Adjustment straps on the sides provide a tight fit and help with the...
Adjustment straps on the sides provide a tight fit and help with the pack's suspension.
Photo: Jeff Colt

Elastic fit straps on the sternum and static webbing straps across the sides keep what can be a heavy load secure. This is one of the few packs we tested that doesn't permit vertical movement of the sternum straps for different preferences. These slight points of friction contributed to the general comfort of the vest.

Elastic sternum straps with buckles offer a range of adjustability.
Elastic sternum straps with buckles offer a range of adjustability.
Photo: Jeff Colt

Features


Not many running packs have helmet carry options in addition to ice axe carry systems. The feature set of this pack was what caught our attention. An insulated hydration sleeve, ice axe carry, and full water resistance scream winter adventures, and the extensive front storage options enhance fast movement over rugged trails. This pack was built for the Maroon Bells traverse in Aspen, light enough for fast travel, durable for the couple 5.9 climbing moves and forced chimney shimmy, ready for that afternoon storm, carries all of the gear, and has a helmet carry for the smooth trail run back to your bike.

Take this pack to the mountains for rugged scrambles or to...
Take this pack to the mountains for rugged scrambles or to southwestern Utah to scrape through slot canyons.
Photo: Jeff Colt

A handy trekking pole fastener is tucked inside the external storage harness, which itself doubles as the helmet carry.

Click to enlarge
Click to enlarge

Hydration System


UltrAspire doesn't include a hydration system with this pack, but it is equipped with plenty of chest pockets and a bladder sleeve. We preferred to use the Bryce XT with a 2-liter bladder, and it even has a magnetic circle for assisting with hose management.

Not entirely sure what the best chest pockets for soft flasks were...
Not entirely sure what the best chest pockets for soft flasks were, we tried all of them.
Photo: Jeff Colt

The pocket layout didn't make much sense for using soft flasks, though we tried our best to get a feel for how it would work. The most sensible solution was to place the soft flasks in the large zippered pockets on the chest.

Longer, slower days were the right speed for the Bryce XT as our...
Longer, slower days were the right speed for the Bryce XT as our soft flasks jumped all around when we ran hard.
Photo: Jeff Colt

Volume to Weight Ratio


This vest was far and away the heaviest vest we tested, weighing right below 20 ounces without any hydration system. The Bryce XT 15 goes against the trend and, even as a larger pack, still scored poorly for this criterion.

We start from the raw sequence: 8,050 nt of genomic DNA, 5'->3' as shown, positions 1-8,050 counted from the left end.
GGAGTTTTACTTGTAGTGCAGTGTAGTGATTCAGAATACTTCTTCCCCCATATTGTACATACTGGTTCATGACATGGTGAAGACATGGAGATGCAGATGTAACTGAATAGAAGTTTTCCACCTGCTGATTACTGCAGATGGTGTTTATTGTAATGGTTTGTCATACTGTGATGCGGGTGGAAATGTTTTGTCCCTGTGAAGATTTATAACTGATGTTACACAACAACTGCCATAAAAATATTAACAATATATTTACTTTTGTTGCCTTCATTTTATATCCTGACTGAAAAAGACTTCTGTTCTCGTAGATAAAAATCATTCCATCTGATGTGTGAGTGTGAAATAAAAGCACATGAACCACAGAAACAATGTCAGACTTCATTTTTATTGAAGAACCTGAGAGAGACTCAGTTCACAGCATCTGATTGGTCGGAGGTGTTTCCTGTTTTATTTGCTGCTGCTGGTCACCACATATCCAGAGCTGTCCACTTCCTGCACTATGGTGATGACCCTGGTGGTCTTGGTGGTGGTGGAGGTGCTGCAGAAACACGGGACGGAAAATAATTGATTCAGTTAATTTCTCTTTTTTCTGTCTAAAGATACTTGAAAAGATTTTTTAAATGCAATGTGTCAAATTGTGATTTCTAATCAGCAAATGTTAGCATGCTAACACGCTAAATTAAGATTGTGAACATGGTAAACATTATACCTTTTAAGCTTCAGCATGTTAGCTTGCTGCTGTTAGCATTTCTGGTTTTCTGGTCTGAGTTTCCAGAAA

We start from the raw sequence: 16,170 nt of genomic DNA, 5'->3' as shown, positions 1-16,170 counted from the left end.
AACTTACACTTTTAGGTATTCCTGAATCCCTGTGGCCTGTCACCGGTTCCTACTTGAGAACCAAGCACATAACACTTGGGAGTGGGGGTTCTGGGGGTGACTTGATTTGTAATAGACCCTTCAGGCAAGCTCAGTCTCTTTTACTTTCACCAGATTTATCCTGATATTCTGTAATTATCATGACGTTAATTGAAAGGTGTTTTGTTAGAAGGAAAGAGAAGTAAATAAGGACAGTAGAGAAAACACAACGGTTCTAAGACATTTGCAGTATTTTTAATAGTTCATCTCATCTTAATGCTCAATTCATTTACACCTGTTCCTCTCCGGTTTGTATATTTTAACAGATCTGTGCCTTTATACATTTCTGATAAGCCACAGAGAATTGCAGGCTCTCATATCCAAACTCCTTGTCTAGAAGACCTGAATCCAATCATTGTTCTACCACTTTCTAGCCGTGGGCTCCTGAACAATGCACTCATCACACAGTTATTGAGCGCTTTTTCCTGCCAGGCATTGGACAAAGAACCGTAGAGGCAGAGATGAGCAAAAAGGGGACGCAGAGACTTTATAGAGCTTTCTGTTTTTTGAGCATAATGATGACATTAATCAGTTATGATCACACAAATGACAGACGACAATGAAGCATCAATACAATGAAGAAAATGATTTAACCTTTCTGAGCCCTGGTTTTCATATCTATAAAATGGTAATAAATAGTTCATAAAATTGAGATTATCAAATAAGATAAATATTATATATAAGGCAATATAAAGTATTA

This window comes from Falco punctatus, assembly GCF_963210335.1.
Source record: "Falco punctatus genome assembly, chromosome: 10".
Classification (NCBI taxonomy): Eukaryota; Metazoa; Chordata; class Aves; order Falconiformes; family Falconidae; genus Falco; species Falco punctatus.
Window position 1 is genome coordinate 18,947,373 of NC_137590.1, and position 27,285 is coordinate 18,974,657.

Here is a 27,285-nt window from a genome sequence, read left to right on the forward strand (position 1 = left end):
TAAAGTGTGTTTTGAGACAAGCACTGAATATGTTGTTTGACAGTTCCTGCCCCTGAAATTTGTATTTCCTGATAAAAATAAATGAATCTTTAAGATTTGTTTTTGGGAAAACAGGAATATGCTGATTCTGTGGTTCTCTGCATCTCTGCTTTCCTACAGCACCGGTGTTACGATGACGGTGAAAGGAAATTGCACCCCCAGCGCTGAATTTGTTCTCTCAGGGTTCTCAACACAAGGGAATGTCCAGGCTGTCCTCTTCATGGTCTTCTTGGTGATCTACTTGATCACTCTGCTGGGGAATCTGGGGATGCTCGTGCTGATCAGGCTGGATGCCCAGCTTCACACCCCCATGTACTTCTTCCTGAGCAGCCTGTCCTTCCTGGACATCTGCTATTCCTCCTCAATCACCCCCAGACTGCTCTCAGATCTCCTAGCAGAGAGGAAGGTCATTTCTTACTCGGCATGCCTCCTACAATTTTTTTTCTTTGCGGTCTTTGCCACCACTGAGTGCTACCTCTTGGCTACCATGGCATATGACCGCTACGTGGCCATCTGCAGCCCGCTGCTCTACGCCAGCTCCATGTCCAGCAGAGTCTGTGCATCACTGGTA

100-D ripstop fabric is not light, but chances are this pack will...
100-D ripstop fabric is not light, but chances are this pack will outlast all of the light stretchy vests that weight next-to-nothing.
Photo: Jeff Colt

Pockets


One large rear pocket accessed with a zipper opens up to roughly 10 liters of storage with a smaller zippered organization pocket inside. On the outside of this pocket is the large rear external storage that works for carrying ice tools, poles, or a helmet.

Of the six front pockets, three are zippered, and two are magnetic, leaving one pull-cord cinch pocket. We can't get to the bottom of this design, and in this case, these features do not add function; they make it challenging to use the pack with soft flasks and certainly are not intuitive in terms of what should go where.

The front pockets were more complicated than need be, but you likely...
The front pockets were more complicated than need be, but you likely won't lose your kets from the pockets, you'll only forget what pocket you put them in.
Photo: Jeff Colt

Value


This pack doesn't scream value to us, as it has a higher price point, doesn't come through strongly for comfort, and scores alongside cheaper options. There is a value argument to be made for durability, as this pack could last decades. But for such a feature-rich pack, it's a bummer to miss the mark on comfort and the utility of simple pockets.

Conclusion


For the right person seeking a four-season pack that won't break down under the toughest conditions, the UltrAspire Bryce XT pack will suit your needs. For the average runner and even adventurous runner, we think there are better options available.

While this pack is designed for longer missions, we have some...
While this pack is designed for longer missions, we have some reservations about how user-friendly it is.
Photo: Jeff Colt

Jeff Colt